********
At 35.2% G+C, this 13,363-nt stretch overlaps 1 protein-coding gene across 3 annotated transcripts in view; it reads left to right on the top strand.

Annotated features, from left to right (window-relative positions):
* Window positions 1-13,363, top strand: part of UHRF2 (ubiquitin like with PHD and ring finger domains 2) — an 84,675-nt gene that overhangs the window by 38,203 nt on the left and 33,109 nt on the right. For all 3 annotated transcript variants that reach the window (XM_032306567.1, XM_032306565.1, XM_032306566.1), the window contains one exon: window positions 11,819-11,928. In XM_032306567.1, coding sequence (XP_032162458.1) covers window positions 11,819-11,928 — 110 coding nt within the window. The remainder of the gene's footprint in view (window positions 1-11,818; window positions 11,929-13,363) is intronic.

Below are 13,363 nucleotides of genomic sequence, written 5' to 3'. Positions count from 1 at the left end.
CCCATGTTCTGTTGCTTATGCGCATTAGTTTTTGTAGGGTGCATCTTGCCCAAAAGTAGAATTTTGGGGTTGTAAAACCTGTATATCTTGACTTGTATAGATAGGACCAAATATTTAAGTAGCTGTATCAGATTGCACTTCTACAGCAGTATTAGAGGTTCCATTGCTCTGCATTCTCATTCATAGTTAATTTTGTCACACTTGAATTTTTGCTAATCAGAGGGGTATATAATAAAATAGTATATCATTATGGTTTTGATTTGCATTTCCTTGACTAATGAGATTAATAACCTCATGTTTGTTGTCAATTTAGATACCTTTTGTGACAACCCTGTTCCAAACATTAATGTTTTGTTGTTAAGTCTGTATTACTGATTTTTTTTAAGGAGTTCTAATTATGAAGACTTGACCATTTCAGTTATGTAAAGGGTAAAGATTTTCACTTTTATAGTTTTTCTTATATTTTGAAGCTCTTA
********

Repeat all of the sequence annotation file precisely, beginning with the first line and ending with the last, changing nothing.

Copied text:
At 35.2% G+C, this 13,363-nt stretch overlaps 1 protein-coding gene across 3 annotated transcripts in view; it reads left to right on the top strand.

Annotated features, from left to right (window-relative positions):
* Window positions 1-13,363, top strand: part of UHRF2 (ubiquitin like with PHD and ring finger domains 2) — an 84,675-nt gene that overhangs the window by 38,203 nt on the left and 33,109 nt on the right. For all 3 annotated transcript variants that reach the window (XM_032306567.1, XM_032306565.1, XM_032306566.1), the window contains one exon: window positions 11,819-11,928. In XM_032306567.1, coding sequence (XP_032162458.1) covers window positions 11,819-11,928 — 110 coding nt within the window. The remainder of the gene's footprint in view (window positions 1-11,818; window positions 11,929-13,363) is intronic.

Below are 13,363 nucleotides of genomic sequence, written 5' to 3'. Positions count from 1 at the left end.
CCCATGTTCTGTTGCTTATGCGCATTAGTTTTTGTAGGGTGCATCTTGCCCAAAAGTAGAATTTTGGGGTTGTAAAACCTGTATATCTTGACTTGTATAGATAGGACCAAATATTTAAGTAGCTGTATCAGATTGCACTTCTACAGCAGTATTAGAGGTTCCATTGCTCTGCATTCTCATTCATAGTTAATTTTGTCACACTTGAATTTTTGCTAATCAGAGGGGTATATAATAAAATAGTATATCATTATGGTTTTGATTTGCATTTCCTTGACTAATGAGATTAATAACCTCATGTTTGTTGTCAATTTAGATACCTTTTGTGACAACCCTGTTCCAAACATTAATGTTTTGTTGTTAAGTCTGTATTACTGATTTTTTTTAAGGAGTTCTAATTATGAAGACTTGACCATTTCAGTTATGTAAAGGGTAAAGATTTTCACTTTTATAGTTTTTCTTATATTTTGAAGCTCTTA